Bigelow Aerospace has raced through the initial phase of a first-of-its-kind Space Act Agreement (SAA) intended to provide NASA with new insight into private sector capabilities and motivations for expanding human space activities beyond Earth orbit, including the lunar realm.

Signed at the end of March, the two-phase exercise should be complete by early November and provide NASA with a range of potential options for folding U.S. and foreign companies into a broad, NASA-led development strategy to carry out the asteroid-retrieval mission outlined in the agency’s $17.7 billion 2014 budget proposal, and eventually send explorers to Mars, according to William Gerstenmaier, NASA’s associate administrator for human exploration and operations.

Robert Bigelow, the Las Vegas-based company’s co-founder and president, said during a May 23 teleconference with Gerstenmaier that 20 firms, some from sectors as remote from traditional aerospace as agriculture and pharmaceuticals, expressed interest. Some have names as familiar as Boeing Co. and SpaceX. Others represent Middle Eastern and Japanese concerns that seek greater access to low Earth orbit for research and possible manufacturing activities.

The completed “Gate 1,” or first phase, report should be ready for public release within several weeks.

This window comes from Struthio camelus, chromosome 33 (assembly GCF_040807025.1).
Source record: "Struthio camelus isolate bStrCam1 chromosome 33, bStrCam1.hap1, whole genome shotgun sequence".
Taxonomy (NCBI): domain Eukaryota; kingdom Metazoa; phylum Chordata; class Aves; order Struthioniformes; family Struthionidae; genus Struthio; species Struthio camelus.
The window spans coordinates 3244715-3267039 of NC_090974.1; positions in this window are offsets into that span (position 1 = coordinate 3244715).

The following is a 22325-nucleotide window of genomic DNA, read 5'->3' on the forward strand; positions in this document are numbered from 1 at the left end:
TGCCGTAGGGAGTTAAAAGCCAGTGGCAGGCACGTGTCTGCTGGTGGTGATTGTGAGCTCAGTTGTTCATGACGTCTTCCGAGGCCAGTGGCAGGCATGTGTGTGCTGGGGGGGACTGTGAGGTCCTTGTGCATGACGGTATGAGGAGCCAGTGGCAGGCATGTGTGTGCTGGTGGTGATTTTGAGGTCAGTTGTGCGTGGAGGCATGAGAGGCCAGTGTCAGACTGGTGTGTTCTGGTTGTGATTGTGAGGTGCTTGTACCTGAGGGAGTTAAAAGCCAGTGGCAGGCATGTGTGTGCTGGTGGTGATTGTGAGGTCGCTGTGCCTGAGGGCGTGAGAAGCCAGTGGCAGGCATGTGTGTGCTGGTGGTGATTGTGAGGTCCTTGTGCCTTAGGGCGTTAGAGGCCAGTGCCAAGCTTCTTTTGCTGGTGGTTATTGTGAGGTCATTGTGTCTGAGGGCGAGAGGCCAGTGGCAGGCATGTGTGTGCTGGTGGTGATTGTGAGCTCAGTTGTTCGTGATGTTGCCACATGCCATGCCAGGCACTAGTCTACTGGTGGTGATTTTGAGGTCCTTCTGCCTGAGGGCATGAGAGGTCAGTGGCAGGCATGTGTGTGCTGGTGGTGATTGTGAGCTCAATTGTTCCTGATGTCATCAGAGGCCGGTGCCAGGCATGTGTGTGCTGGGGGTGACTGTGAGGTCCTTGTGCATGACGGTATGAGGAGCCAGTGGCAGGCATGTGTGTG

“This gives us a chance to kind of step back and do a bigger view of our planning and not do it in our own little stove pipes,” Gerstenmaier told the teleconference hosted by Bigelow Aerospace. “We are actually reaching out as we start to formulate our thinking.”

NASA’s latest deep-space vision would robotically retrieve a small asteroid and place it in a stable lunar orbit by 2021, potentially in time for the first piloted test flight of the agency’s new Space Launch System and Orion crew vehicle to visit with astronauts.

Bigelow’s own interests include the launching of a commercial space station, possibly in 2016, based on the inflatable module development work that NASA carried out in the late 1990s. In December, the company was awarded a $17.8 million NASA contract to test a prototype module on the International Space Station, a step in Bigelow’s longer-term goal of establishing a lunar base with inflatable habitats.

“The theme of [Gate 1] was to acquire as much information as possible on what the private sector is already doing,” Bigelow said. “If they are already investing their own capital and efforts in certain areas of hardware and missions, isn’t there an opportunity in there for NASA to benefit so that NASA does not have to pay the perpetual heavy burden of research and development costs?”

The SAA is an indication that NASA is prepared to broaden its perspective on private sector capabilities in areas as fundamental as transportation and life support systems, Gerstenmaier said.

“We are realizing there are other ways of doing business,” he said. “We are learning that some of the requirements we put in place don’t need to be there. We don’t need to design everything to aerospace standards. The right mix between those two is something we can gain out of this public/private partnership that will help us move forward.”